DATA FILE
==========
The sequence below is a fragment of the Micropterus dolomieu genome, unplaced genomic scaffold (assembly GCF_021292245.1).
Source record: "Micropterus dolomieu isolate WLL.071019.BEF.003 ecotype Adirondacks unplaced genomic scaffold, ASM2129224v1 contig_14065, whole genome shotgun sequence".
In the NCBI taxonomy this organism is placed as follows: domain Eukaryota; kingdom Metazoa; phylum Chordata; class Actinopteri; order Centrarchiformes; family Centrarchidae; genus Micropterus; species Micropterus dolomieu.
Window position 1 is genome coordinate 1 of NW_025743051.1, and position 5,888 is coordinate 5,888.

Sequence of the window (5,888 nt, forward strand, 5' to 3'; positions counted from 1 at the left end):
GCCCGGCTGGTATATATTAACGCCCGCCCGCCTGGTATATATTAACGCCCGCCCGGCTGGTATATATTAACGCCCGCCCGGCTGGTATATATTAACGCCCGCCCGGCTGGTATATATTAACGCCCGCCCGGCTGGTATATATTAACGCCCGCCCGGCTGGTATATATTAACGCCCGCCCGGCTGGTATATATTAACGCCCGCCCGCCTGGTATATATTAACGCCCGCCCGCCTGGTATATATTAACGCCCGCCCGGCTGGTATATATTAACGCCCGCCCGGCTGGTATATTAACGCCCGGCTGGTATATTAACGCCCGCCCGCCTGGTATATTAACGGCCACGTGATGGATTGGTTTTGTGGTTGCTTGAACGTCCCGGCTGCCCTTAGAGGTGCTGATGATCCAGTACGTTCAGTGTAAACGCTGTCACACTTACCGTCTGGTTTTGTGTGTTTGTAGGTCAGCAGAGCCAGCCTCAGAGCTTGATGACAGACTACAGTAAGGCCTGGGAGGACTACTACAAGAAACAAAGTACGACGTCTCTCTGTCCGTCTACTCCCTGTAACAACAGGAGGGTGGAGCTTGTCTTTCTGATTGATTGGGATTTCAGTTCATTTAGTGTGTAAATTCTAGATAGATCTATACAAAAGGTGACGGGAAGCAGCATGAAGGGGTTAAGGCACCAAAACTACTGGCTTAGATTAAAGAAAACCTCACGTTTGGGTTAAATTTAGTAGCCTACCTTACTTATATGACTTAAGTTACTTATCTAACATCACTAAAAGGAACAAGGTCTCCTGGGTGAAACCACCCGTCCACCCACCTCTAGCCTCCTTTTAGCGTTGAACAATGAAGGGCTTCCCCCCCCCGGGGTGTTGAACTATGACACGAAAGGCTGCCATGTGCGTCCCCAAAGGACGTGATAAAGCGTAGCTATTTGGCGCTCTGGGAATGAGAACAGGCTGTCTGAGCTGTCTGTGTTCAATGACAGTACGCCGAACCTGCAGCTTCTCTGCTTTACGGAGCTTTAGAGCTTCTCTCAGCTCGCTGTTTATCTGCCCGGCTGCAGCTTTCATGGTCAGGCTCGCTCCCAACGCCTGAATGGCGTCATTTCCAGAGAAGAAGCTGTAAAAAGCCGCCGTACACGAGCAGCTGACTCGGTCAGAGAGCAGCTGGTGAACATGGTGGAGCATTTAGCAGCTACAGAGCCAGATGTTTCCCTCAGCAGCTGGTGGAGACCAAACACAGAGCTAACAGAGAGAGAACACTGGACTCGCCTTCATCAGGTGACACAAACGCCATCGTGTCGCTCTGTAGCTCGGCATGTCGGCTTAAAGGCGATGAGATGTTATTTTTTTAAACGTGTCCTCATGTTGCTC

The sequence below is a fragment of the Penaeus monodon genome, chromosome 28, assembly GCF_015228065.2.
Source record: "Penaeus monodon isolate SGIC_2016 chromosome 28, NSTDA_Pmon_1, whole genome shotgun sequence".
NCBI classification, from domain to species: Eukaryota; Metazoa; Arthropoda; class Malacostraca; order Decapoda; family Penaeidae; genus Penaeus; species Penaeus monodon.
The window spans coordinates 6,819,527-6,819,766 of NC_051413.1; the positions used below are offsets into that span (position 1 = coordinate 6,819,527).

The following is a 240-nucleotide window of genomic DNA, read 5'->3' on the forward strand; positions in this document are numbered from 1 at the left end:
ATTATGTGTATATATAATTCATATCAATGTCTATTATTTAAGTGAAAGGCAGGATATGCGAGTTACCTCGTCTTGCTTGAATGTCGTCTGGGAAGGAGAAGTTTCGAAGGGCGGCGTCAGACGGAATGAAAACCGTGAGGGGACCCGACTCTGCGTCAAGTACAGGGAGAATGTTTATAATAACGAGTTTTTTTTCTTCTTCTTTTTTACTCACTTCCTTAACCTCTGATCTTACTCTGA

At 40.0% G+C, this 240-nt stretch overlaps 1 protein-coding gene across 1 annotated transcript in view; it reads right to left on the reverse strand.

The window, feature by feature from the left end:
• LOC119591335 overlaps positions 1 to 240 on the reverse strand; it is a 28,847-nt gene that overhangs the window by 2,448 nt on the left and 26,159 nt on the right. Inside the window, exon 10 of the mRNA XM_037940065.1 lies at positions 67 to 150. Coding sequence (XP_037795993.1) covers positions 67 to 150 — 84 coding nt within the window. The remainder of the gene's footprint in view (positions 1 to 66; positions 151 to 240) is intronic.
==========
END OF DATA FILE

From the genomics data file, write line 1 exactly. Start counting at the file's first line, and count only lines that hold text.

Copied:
The sequence below is a fragment of the Micropterus dolomieu genome, unplaced genomic scaffold (assembly GCF_021292245.1).